Critical Review: Memories of a Pure Spring – Sara

CRITICAL REVIEW OF MEMORIES OF A PURE SPRING

Memories of a Pure Spring is chalked full of parallels to author Duong Thu Huong. The story sets in Vietnam post-war as the citizens attempt to pick of the pieces of their broken society. Tales of sacrifice and betrayal keep the protagonists busy, as does the Communist government.

Themes in the novel intertwine duty and sacrifice. Suong is a woman stuck in a poor situation, unwilling to leave her husband Hung even though he is self-destructive. She destroys her body as a nightly performer to make ends meat to support the family. He betrays her, runs away and dishonors his marriage vows. Suong is forced to seek him out and nurse him back to health in hopes that the man she once loved can be revived.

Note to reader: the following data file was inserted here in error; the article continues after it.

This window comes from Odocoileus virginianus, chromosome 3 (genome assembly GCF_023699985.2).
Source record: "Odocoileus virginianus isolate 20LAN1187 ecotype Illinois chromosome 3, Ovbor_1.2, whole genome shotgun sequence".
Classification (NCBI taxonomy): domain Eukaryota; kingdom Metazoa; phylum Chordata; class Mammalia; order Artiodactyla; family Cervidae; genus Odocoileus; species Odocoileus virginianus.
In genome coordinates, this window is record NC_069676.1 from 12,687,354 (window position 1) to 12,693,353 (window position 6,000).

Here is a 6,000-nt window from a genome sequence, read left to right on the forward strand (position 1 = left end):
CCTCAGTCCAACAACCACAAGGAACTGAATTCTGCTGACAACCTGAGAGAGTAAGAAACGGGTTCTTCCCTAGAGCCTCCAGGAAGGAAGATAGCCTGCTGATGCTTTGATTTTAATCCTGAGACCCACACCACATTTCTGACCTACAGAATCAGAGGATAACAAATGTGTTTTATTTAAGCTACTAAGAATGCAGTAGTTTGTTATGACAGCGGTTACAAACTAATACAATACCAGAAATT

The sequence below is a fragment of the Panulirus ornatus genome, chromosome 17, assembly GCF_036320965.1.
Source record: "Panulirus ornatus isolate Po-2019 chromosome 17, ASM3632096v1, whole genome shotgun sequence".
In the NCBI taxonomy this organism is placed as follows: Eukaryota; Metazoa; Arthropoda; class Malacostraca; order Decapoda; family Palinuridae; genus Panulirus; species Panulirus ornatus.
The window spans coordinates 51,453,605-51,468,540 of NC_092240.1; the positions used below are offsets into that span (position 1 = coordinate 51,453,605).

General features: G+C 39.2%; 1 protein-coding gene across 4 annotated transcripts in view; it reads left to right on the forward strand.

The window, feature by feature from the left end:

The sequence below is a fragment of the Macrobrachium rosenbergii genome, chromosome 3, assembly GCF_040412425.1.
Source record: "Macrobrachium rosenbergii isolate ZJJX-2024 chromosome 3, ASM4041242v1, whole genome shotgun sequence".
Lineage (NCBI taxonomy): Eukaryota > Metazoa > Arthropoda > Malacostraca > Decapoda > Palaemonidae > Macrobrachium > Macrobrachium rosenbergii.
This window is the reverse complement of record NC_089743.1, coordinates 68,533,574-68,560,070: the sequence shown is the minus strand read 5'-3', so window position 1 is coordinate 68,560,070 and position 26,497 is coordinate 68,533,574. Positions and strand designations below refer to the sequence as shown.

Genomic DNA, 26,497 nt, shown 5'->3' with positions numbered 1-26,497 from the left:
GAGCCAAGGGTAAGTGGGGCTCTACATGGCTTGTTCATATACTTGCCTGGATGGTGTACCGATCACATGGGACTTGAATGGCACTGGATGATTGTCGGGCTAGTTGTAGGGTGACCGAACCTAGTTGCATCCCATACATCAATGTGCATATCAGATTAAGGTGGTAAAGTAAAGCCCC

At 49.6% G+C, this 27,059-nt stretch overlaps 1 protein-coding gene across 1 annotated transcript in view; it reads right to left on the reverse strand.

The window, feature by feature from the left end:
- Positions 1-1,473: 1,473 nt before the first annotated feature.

Through metaphors hidden in nature we are able to depict how the characters are coping with life struggles. Ylang-ylang trees play of significant importance because they are present when Hung and Suong are first intimate and then present again as Hung commits suicide. Overall men are not viewed in a positive light and the female characters are constantly picking up their significant other’s slack. Memories of a Pure Spring magnifies weaknesses in Vietnamese culture and for that reason, countries it was deemed a banned book.

As mentioned, the connections author Duong Thu Huong has to her characters explains why the country was so un-accepting to her publishing’s. She once worked with the communist party, later joined an artistic troupe and witnessed the most heavily bombed areas of her country. She felt like the government was doing her an injustice, so therefore she had militaristic characters in Memories of a Pure Spring who were wealthy,

misinformed and corrupt. Huong felt like her duty was to be honest with the people and tell the story of her people that they were often afraid to say. Huong gave a voice to overlooked, hardworking Vietnamese women and the things they sacrificed to protect.

-Sara Stephens

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